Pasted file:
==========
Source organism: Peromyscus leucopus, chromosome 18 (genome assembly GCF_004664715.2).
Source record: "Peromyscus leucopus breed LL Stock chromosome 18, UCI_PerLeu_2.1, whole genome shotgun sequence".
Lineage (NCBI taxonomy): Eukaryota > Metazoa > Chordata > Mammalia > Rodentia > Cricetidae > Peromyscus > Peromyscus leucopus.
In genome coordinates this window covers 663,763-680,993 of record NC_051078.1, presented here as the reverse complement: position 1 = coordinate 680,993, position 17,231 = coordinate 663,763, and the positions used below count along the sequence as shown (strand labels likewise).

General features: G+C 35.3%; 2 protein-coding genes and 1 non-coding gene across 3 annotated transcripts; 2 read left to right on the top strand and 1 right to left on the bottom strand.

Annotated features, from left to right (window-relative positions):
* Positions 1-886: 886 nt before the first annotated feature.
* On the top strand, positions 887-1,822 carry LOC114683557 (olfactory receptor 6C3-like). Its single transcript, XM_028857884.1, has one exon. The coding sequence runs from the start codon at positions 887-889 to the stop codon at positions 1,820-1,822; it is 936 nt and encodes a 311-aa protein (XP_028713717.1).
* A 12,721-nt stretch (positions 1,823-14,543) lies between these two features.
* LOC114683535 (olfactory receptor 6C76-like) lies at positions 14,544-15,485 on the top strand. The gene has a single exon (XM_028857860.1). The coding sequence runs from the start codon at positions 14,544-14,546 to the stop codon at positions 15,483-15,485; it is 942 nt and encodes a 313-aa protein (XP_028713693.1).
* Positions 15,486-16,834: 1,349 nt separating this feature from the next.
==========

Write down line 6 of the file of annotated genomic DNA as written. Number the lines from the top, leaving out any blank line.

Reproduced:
Annotated features, from left to right (window-relative positions):